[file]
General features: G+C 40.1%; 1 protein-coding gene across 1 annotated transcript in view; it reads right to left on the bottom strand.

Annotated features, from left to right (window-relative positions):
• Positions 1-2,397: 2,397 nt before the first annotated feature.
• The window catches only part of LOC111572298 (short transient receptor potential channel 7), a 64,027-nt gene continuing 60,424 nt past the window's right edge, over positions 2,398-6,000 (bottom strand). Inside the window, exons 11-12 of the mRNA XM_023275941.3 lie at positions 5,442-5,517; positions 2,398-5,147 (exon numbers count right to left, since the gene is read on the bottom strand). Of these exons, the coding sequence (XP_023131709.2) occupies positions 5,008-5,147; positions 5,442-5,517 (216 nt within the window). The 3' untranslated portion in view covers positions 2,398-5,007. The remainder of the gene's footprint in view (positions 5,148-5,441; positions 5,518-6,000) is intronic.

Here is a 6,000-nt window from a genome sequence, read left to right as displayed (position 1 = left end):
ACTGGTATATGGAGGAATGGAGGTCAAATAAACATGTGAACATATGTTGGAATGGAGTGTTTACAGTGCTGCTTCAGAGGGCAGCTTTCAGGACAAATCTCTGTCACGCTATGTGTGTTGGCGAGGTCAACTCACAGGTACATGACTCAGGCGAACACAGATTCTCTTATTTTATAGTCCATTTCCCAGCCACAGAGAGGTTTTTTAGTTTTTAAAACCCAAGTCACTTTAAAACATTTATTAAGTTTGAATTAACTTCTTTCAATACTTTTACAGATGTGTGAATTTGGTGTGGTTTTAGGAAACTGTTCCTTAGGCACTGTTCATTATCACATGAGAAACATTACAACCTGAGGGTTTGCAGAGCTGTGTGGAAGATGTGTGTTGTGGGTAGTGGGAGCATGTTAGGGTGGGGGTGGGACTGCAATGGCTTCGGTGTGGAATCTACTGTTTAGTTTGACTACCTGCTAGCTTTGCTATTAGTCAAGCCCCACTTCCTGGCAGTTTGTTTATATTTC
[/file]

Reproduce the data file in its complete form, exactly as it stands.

General features: G+C 40.1%; 1 protein-coding gene across 1 annotated transcript in view; it reads right to left on the bottom strand.

Annotated features, from left to right (window-relative positions):
• Positions 1-2,397: 2,397 nt before the first annotated feature.
• The window catches only part of LOC111572298 (short transient receptor potential channel 7), a 64,027-nt gene continuing 60,424 nt past the window's right edge, over positions 2,398-6,000 (bottom strand). Inside the window, exons 11-12 of the mRNA XM_023275941.3 lie at positions 5,442-5,517; positions 2,398-5,147 (exon numbers count right to left, since the gene is read on the bottom strand). Of these exons, the coding sequence (XP_023131709.2) occupies positions 5,008-5,147; positions 5,442-5,517 (216 nt within the window). The 3' untranslated portion in view covers positions 2,398-5,007. The remainder of the gene's footprint in view (positions 5,148-5,441; positions 5,518-6,000) is intronic.

Here is a 6,000-nt window from a genome sequence, read left to right as displayed (position 1 = left end):
ACTGGTATATGGAGGAATGGAGGTCAAATAAACATGTGAACATATGTTGGAATGGAGTGTTTACAGTGCTGCTTCAGAGGGCAGCTTTCAGGACAAATCTCTGTCACGCTATGTGTGTTGGCGAGGTCAACTCACAGGTACATGACTCAGGCGAACACAGATTCTCTTATTTTATAGTCCATTTCCCAGCCACAGAGAGGTTTTTTAGTTTTTAAAACCCAAGTCACTTTAAAACATTTATTAAGTTTGAATTAACTTCTTTCAATACTTTTACAGATGTGTGAATTTGGTGTGGTTTTAGGAAACTGTTCCTTAGGCACTGTTCATTATCACATGAGAAACATTACAACCTGAGGGTTTGCAGAGCTGTGTGGAAGATGTGTGTTGTGGGTAGTGGGAGCATGTTAGGGTGGGGGTGGGACTGCAATGGCTTCGGTGTGGAATCTACTGTTTAGTTTGACTACCTGCTAGCTTTGCTATTAGTCAAGCCCCACTTCCTGGCAGTTTGTTTATATTTC